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Paleontology, Evolutionary Developmental Biology
The fossil record empirically shows heterogeneous patterns of morphological diversification in evolution: morphological evolution has seen arrested and rapid phases in the past. In other words, evolutionary rates and diversity in morphology have not been homogeneous in geological time scale, and "evolvability" appears to vary by phylogenetic position. Such evolutionary patterns must be governed both by adaptation (external factor) and by developmental constraints, or limitations of directions and ranges in evolutionary change caused by characteristics of developmental systems (internal factor). However, the conventional paleontological studies have focused only on the external factor, and it remains unclear how the developmental constraints have affected the evolutionary pattern. On the other hand, in evolutionary developmental biology (evo-devo), scientists have not paid attention to extinctions, which act as evolutionary "pruning." In particular, possibilities that mass extinction produced the bases for developmental constraints and that specific lineages rapidly diversified after mass extinctions possessed more "evolvable" characteristics of developmental systems than those of other lineages are open questions.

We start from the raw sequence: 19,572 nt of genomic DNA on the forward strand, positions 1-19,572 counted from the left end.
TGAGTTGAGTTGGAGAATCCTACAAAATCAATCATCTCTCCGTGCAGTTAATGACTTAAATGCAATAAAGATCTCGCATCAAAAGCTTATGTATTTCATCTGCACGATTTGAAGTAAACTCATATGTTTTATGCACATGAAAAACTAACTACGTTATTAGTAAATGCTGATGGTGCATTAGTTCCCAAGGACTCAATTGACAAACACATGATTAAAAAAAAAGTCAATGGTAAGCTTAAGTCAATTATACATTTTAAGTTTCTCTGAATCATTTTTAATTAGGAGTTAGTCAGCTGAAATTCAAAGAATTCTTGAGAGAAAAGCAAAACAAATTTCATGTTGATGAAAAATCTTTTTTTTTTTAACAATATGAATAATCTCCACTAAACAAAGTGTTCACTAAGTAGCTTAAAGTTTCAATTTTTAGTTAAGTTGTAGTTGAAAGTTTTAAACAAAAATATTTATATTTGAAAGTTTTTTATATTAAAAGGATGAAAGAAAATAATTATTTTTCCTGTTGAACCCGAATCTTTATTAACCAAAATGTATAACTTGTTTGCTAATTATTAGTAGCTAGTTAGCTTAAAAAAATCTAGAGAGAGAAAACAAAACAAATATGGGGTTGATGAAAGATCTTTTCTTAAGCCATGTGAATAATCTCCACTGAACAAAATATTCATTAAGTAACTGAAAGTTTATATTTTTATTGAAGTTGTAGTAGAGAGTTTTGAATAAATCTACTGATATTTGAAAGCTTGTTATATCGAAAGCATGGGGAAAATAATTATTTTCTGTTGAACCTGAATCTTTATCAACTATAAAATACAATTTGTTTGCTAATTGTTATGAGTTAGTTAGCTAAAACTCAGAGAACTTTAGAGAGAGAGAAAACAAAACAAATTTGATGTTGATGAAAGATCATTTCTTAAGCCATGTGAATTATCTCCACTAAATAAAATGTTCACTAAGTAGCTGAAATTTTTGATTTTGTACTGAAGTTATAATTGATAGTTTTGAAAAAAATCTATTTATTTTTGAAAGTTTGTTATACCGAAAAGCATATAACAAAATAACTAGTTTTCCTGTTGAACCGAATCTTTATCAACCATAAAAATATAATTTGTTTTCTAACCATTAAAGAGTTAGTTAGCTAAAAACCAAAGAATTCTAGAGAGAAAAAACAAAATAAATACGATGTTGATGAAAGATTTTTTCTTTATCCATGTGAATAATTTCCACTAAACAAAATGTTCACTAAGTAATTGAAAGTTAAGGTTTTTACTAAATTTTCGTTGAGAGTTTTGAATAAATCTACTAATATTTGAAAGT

To solve these problems, as well as understanding of the relationship between the evolution and the external factor including global environmental changes, clarification of developmental constraints through comparative analyses of embryonic developments and experiments artificially altering developmental processes are essential. The latter will lead to a bridge between paleontology and genomics, and also to predictions of future biodiversity. I am pioneering a new interdisciplinary research field focusing on both external and internal factors, with the following subjects:
(1) Evolution of skeletal muscles, in particular limb muscles, of vertebrates
(2) Evolution of respiratory systems of vertebrates
(3) Anatomical reconstructions of fossil taxa based on comparative morphology
My laboratory utilizes detailed analyses of fossil specimens (e.g., synchrotron radiation X-ray microCT), as well as developmental genetic analyses at gene and cellular levels. Also, fieldworks are important for collecting data about evolutionary patterns. The projects involve international collaborations.
Paleontology, Evolutionary Developmental Biology, Fossils, Embryonic Development, Vertebrates